Grabert, K. et al. Microglial brain region-dependent diversity and selective regional sensitivities to aging. Nat. Neurosci. 19, 504–516 (2016).

  11. 11

    Wes, P.D., Holtman, I.R., Boddeke, E.W.G.M., Möller, T. & Eggen, B.J.L. Next generation transcriptomics and genomics elucidate biological complexity of microglia in health and disease. Glia 64, 197–213 (2016).

  12. 12

    Spitzer, M.H. & Nolan, G.P. Mass cytometry: single cells, many features. Cell 165, 780–791 (2016).

  13. 13

    Becher, B. et al. High-dimensional analysis of the murine myeloid cell system. Nat. Immunol. 15, 1181–1189 (2014).

  14. 14

    Horowitz, A. et al. Genetic and environmental determinants of human NK cell diversity revealed by mass cytometry. Sci. Transl. Med. 5, 208ra145 (2013).

  15. 15

    van Unen, V. et al. Mass cytometry of the human mucosal immune system identifies tissue- and disease-associated immune subsets. Immunity 44, 1227–1239 (2016).

  16. 16

    Ziv, Y. et al. Immune cells contribute to the maintenance of neurogenesis and spatial learning abilities in adulthood. Nat. Neurosci. 9, 268–275 (2006).

  17. 17

    Willing, A. & Friese, M.A. CD8-mediated inflammatory central nervous system disorders. Curr. Opin. Neurol. 25, 316–321 (2012).

  18. 18

    Stern, J.N.H. et al. B cells populating the multiple sclerosis brain mature in the draining cervical lymph nodes. Sci. Transl. Med. 6, 248ra107 (2014).

  19. 19

    Poli, A. et al. NK cells in central nervous system disorders. J. Immunol. 190, 5355–5362 (2013).

  20. 20

    Amir, A.D. et al. viSNE enables visualization of high dimensional single-cell data and reveals phenotypic heterogeneity of leukemia. Nat. Biotechnol. 31, 545–552 (2013).

  21. 21

    Qiu, P. et al. Extracting a cellular hierarchy from high-dimensional cytometry data with SPADE. Nat. Biotechnol. 29, 886–891 (2011).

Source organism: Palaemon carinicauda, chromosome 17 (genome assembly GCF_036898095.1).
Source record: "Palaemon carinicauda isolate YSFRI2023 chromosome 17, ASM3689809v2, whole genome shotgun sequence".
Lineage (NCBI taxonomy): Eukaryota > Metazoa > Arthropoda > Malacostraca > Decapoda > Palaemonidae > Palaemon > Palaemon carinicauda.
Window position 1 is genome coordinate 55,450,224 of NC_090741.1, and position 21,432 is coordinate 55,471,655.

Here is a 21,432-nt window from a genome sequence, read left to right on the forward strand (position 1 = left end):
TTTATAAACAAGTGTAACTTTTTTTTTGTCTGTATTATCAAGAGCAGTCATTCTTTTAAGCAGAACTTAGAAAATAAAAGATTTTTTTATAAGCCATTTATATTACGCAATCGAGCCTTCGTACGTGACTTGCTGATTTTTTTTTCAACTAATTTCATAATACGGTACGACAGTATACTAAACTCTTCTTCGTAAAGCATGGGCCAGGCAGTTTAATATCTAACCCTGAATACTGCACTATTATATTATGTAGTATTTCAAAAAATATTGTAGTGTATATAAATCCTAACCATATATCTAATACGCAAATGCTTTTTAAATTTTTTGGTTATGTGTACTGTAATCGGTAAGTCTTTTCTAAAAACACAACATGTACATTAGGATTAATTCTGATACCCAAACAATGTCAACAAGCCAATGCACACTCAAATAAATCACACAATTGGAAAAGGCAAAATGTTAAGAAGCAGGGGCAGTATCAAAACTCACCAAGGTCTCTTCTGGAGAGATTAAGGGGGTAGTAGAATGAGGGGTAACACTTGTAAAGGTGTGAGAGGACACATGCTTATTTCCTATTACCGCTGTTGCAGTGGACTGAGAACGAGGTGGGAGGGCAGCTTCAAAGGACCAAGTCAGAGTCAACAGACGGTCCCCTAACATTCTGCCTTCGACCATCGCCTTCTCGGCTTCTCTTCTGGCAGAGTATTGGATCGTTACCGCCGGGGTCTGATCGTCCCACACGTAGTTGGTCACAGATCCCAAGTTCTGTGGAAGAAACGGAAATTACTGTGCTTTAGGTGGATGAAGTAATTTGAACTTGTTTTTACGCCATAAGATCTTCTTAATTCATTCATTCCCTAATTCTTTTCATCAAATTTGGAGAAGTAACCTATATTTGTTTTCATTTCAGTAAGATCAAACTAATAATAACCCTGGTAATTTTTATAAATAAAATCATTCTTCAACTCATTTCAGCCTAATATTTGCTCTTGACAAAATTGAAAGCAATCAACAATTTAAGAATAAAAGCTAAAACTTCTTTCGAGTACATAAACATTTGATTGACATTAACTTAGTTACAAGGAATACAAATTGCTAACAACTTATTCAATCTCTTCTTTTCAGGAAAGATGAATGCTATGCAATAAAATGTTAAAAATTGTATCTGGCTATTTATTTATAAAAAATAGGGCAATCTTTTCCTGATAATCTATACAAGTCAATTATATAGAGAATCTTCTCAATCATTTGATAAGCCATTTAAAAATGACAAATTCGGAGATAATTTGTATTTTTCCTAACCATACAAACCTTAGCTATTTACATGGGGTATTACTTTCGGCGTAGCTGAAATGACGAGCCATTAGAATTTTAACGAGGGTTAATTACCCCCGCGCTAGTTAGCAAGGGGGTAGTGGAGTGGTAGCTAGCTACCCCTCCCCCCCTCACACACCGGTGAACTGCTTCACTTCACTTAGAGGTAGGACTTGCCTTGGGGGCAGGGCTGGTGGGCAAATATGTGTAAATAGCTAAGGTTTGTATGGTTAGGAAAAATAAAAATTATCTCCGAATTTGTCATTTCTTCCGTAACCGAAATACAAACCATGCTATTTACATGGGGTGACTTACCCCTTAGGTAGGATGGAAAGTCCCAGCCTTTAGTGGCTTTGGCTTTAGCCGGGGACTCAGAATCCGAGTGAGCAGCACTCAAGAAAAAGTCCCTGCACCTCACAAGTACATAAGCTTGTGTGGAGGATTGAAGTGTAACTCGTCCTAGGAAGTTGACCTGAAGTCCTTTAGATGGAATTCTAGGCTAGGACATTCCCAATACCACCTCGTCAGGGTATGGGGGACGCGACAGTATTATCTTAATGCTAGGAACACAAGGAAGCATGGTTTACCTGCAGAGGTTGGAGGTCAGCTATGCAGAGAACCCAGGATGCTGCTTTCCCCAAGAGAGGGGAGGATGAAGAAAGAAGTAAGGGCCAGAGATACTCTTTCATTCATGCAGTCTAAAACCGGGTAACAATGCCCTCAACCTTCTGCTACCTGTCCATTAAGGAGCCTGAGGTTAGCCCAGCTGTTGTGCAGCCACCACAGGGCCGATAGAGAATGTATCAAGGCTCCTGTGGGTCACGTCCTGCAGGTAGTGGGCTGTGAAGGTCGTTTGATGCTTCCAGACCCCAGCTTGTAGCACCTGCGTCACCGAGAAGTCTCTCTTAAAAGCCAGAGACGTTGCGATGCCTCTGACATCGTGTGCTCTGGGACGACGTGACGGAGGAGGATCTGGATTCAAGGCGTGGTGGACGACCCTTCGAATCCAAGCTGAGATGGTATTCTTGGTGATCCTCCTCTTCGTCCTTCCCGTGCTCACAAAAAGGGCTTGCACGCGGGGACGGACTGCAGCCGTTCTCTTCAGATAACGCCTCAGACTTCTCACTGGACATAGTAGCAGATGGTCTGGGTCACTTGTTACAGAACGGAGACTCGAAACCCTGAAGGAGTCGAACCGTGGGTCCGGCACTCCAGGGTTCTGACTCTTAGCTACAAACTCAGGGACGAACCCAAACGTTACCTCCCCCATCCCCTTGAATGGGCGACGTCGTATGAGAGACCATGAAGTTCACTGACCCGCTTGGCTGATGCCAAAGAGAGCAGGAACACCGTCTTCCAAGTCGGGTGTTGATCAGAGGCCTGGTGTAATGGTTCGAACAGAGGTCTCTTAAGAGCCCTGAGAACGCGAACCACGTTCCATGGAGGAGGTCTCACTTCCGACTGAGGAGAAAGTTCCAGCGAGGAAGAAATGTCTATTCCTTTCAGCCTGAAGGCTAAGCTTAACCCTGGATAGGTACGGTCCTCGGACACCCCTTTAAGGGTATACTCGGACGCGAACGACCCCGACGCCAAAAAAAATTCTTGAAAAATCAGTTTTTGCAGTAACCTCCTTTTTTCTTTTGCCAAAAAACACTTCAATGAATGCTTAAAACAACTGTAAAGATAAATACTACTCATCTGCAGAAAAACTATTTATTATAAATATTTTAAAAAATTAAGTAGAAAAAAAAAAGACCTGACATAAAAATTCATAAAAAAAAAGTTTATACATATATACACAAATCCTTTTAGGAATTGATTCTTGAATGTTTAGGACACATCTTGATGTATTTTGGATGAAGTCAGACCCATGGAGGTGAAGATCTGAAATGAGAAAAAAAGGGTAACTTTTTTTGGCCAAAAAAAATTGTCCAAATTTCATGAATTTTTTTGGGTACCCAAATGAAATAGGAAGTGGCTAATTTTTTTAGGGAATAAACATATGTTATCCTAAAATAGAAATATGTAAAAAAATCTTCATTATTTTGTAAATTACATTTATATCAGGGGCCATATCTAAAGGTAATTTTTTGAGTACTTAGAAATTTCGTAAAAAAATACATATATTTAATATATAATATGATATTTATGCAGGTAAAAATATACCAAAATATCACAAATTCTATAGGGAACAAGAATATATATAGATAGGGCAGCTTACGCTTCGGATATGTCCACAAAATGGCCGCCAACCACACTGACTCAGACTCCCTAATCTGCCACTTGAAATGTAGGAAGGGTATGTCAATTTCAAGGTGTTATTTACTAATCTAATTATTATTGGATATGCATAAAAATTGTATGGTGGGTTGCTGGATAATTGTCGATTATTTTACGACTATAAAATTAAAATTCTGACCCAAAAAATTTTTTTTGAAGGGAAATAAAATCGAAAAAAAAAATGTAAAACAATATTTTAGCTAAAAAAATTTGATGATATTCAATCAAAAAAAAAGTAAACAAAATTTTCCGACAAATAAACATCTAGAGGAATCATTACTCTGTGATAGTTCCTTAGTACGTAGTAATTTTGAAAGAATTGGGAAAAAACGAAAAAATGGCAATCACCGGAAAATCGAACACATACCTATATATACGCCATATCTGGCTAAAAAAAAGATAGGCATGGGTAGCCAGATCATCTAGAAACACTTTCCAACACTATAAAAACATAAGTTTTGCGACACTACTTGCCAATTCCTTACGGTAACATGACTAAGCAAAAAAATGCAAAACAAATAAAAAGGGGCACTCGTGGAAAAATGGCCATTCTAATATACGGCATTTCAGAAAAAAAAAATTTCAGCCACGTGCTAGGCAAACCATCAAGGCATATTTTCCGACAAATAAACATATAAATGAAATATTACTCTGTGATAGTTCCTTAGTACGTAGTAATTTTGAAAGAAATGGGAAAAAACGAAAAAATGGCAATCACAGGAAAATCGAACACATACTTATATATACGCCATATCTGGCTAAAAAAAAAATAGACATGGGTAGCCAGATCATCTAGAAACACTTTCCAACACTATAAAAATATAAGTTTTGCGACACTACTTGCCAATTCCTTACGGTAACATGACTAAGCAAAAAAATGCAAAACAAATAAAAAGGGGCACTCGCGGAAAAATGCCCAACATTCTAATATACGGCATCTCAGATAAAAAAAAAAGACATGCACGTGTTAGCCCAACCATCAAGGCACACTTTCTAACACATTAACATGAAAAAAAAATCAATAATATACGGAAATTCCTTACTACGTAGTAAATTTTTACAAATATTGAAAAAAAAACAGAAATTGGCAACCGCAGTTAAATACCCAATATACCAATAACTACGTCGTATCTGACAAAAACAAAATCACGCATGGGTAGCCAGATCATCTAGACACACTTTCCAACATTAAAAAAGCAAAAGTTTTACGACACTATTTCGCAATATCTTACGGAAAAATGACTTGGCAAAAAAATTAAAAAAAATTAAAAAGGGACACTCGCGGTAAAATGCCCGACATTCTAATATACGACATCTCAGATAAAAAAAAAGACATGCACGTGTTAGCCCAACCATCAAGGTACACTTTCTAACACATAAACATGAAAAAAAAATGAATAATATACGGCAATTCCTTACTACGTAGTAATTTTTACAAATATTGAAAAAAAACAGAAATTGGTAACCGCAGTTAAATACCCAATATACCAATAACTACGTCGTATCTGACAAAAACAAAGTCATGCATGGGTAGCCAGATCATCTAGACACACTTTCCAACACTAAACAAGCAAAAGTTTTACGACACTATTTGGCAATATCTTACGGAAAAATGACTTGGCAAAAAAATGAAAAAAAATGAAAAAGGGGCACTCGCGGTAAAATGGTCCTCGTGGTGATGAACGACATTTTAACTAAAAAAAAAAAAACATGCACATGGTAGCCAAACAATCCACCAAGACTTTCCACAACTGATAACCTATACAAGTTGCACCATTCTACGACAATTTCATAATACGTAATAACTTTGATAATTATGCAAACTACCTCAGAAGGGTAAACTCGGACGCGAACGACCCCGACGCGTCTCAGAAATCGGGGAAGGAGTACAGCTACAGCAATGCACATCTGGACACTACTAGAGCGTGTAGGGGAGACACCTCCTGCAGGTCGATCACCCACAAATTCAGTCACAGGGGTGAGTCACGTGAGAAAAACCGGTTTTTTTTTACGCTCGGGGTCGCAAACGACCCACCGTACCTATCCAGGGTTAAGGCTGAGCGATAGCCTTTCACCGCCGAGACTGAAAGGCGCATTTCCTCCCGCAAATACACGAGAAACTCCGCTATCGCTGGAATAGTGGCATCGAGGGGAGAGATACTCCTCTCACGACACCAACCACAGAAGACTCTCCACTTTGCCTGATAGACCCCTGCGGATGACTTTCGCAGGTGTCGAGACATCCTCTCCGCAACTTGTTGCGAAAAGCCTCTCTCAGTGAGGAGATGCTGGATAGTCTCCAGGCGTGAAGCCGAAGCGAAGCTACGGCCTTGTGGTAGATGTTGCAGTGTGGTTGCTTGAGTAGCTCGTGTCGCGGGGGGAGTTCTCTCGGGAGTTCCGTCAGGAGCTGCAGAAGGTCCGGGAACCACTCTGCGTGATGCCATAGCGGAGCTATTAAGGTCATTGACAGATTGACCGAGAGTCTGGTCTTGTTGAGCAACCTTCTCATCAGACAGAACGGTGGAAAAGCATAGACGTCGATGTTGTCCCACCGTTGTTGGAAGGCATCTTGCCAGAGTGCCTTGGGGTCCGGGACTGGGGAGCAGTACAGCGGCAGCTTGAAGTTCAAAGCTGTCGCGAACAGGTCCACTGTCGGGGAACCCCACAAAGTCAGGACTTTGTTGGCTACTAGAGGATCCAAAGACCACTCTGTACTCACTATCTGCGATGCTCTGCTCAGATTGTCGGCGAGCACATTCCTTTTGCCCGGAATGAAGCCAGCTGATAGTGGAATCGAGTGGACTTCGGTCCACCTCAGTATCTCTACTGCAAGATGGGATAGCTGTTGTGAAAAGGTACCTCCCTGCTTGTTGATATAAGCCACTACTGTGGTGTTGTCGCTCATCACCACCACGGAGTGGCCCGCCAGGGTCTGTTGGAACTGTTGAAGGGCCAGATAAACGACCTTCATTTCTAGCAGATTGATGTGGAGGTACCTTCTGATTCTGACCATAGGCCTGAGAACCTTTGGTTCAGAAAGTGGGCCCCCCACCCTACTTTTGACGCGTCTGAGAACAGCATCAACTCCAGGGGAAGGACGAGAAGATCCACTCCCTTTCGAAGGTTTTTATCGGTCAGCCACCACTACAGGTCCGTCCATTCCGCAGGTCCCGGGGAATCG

22. 22

    Prinz, M., Priller, J., Sisodia, S.S. & Ransohoff, R.M. Heterogeneity of CNS myeloid cells and their roles in neurodegeneration. Nat. Neurosci. 14, 1227–1235 (2011).

  23. 23

    Rose, S., Misharin, A. & Perlman, H. A novel Ly6C/Ly6G-based strategy to analyze the mouse splenic myeloid compartment. Cytometry A 81, 343–350 (2012).

  24. 24

    Ransohoff, R.M. & Engelhardt, B. The anatomical and cellular basis of immune surveillance in the central nervous system. Nat. Rev. Immunol. 12, 623–635 (2012).

  25. 25

    Prinz, M. & Priller, J. The role of peripheral immune cells in the CNS in steady state and disease. Nat. Neurosci. 20, 136–144 (2017).

  26. 26

    Zlokovic, B.V. The blood-brain barrier in health and chronic neurodegenerative disorders. Neuron 57, 178–201 (2008).

  27. 27

    Engelhardt, B. Molecular mechanisms involved in T cell migration across the blood-brain barrier. J. Neural Transm. (Vienna) 113, 477–485 (2006).

  28. 28

    Zheng, Y. et al. CD86 and CD80 differentially modulate the suppressive function of human regulatory T cells. J. Immunol. 172, 2778–2784 (2004).

  29. 29

    Paine, A. et al. IL-2 upregulates CD86 expression on human CD4(+) and CD8(+) T cells. J. Immunol. 188, 1620–1629 (2012).

  30. 30